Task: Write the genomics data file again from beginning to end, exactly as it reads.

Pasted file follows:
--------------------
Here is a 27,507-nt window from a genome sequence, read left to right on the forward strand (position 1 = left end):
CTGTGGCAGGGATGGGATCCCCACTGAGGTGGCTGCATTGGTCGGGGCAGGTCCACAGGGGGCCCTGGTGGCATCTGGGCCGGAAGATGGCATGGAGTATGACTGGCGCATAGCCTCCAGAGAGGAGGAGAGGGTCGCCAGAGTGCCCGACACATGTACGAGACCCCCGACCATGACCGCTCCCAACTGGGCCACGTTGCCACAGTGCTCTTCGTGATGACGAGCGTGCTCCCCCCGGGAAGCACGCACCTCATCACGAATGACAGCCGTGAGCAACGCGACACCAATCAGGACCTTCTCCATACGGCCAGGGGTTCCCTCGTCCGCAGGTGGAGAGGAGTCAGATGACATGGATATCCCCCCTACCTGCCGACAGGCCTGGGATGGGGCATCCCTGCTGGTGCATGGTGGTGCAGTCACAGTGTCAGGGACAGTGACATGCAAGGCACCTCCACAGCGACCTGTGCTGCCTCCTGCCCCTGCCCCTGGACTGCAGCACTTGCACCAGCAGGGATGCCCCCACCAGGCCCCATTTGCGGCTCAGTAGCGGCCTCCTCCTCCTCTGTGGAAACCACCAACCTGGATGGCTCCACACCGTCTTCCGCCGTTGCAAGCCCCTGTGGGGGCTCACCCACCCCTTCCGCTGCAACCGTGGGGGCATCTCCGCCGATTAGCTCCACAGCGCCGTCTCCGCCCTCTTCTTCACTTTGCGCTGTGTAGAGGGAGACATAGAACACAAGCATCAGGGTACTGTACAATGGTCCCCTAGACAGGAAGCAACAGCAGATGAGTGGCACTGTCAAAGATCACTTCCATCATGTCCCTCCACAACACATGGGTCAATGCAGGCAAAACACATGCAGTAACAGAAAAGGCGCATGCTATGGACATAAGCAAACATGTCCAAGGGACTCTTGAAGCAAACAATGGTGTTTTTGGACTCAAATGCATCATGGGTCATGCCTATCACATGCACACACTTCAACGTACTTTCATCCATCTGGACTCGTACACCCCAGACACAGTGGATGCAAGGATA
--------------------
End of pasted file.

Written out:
Here is a 27,507-nt window from a genome sequence, read left to right on the forward strand (position 1 = left end):
CTGTGGCAGGGATGGGATCCCCACTGAGGTGGCTGCATTGGTCGGGGCAGGTCCACAGGGGGCCCTGGTGGCATCTGGGCCGGAAGATGGCATGGAGTATGACTGGCGCATAGCCTCCAGAGAGGAGGAGAGGGTCGCCAGAGTGCCCGACACATGTACGAGACCCCCGACCATGACCGCTCCCAACTGGGCCACGTTGCCACAGTGCTCTTCGTGATGACGAGCGTGCTCCCCCCGGGAAGCACGCACCTCATCACGAATGACAGCCGTGAGCAACGCGACACCAATCAGGACCTTCTCCATACGGCCAGGGGTTCCCTCGTCCGCAGGTGGAGAGGAGTCAGATGACATGGATATCCCCCCTACCTGCCGACAGGCCTGGGATGGGGCATCCCTGCTGGTGCATGGTGGTGCAGTCACAGTGTCAGGGACAGTGACATGCAAGGCACCTCCACAGCGACCTGTGCTGCCTCCTGCCCCTGCCCCTGGACTGCAGCACTTGCACCAGCAGGGATGCCCCCACCAGGCCCCATTTGCGGCTCAGTAGCGGCCTCCTCCTCCTCTGTGGAAACCACCAACCTGGATGGCTCCACACCGTCTTCCGCCGTTGCAAGCCCCTGTGGGGGCTCACCCACCCCTTCCGCTGCAACCGTGGGGGCATCTCCGCCGATTAGCTCCACAGCGCCGTCTCCGCCCTCTTCTTCACTTTGCGCTGTGTAGAGGGAGACATAGAACACAAGCATCAGGGTACTGTACAATGGTCCCCTAGACAGGAAGCAACAGCAGATGAGTGGCACTGTCAAAGATCACTTCCATCATGTCCCTCCACAACACATGGGTCAATGCAGGCAAAACACATGCAGTAACAGAAAAGGCGCATGCTATGGACATAAGCAAACATGTCCAAGGGACTCTTGAAGCAAACAATGGTGTTTTTGGACTCAAATGCATCATGGGTCATGCCTATCACATGCACACACTTCAACGTACTTTCATCCATCTGGACTCGTACACCCCAGACACAGTGGATGCAAGGATA